In SAP BW, this compatibility view is a simple SQL view which does nothing more than redirecting the old ODSO structure to the new ADSOs structure. But there is no additional logic implemented there.

Example: Classic ODSO ZSAPDSO type Standard is transferred into an ADSO. The data model behind this new ADSO consists of two new compatibility views which refer to the new table of active data and the new inbound table. Both views consist of the exact same fields as the ADSO definition without any additional filters or joins.

This concept was introduced based on feedback SAP received from early customers who did conversion projects in 2017/18. To be precise it was introduced generally by SAP BW 7.50 SP11 (03/2018) or by SAP note 2539205 and corrected by SAP BW 7.50 SP14 (03/2019) or by SAP note 2684642.

So which compatibility views are created exactly?

ODSO type Standard transferred into ADSO type Standard with “Write Changelog” = ON

  • View /BIC/A…00 referring to the ADSO active table /BIC/A…2
  • View /BIC/A…40 referring to the ADSO inbound table /BIC/A…1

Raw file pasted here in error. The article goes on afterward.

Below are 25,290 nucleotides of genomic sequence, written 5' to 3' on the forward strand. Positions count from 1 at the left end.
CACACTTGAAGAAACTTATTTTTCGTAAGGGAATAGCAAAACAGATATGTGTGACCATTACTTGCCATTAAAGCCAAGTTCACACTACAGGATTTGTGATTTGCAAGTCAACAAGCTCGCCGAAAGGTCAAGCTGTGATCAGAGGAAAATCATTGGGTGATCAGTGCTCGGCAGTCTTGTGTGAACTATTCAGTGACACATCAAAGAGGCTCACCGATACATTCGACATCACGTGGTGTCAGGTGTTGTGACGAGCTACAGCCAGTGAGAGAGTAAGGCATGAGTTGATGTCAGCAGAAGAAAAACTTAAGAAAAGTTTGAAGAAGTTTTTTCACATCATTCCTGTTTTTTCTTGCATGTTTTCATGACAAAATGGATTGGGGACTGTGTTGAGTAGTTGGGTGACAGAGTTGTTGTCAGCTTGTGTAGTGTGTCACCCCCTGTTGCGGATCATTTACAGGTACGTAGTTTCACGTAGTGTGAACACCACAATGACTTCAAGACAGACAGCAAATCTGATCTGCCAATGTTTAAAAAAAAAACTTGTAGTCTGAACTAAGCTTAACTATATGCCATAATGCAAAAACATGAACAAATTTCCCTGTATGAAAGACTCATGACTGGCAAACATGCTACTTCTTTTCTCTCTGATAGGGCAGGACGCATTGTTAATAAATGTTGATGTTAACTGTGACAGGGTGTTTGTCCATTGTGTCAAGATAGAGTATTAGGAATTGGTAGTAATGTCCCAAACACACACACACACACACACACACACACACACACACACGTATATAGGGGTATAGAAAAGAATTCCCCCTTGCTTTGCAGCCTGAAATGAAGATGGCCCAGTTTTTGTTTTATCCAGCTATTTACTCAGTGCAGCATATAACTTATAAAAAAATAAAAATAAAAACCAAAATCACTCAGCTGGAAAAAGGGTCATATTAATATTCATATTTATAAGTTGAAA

ODSO type Write-optimized transferred into ADSO type Staging

  • View /BIC/A…00 referring to the ADSO inbound table /BIC/A..1

ODSO type Direct Update transferred into ADSO type Direct Update

  • View /BIC/A…00 referring to the ADSO active table /BIC/A…2

InfoCube transferred into ADSO type Data Mart

  • No Compatibility Views generated

Note 1: Take into account that compatibility views for following two scenarios have been provided only with SAP BW 7.50 SP20 (03/2021) or SAP note 2949015:

  • ODSO type Direct Update with Planning Mode = ON
  • ODSOs of all types in a customer namespace (unequal to /BIC/ or /BI0/ )

Note 2: Be aware, that the compatibility views might disappear if you change the modeling behavior of the resulting ADSO of an ODSO transfer. E.g. if you remove the flag “Write Change Log” for an ADSO of type Standard, then both views will be removed.


Remark: Unless stated explicitly, the term “SAP S/4HANA” refers to all deployment options (on premise, private cloud and public cloud).

SAP S/4HANA provides some compatibility views out of the box. They are not generated by any customer interaction; they are part of the SAP S/4HANA core and come out of the box.
The main purpose was always to keep some core legacy processes (transactions, reports, APIs) running. From a BW perspective, compatibility views play a key role for extraction: In SAP S/4HANA on premise most SAP Standard extractors can still be used, because they leverage these compatibility views to read to the data from the new source tables.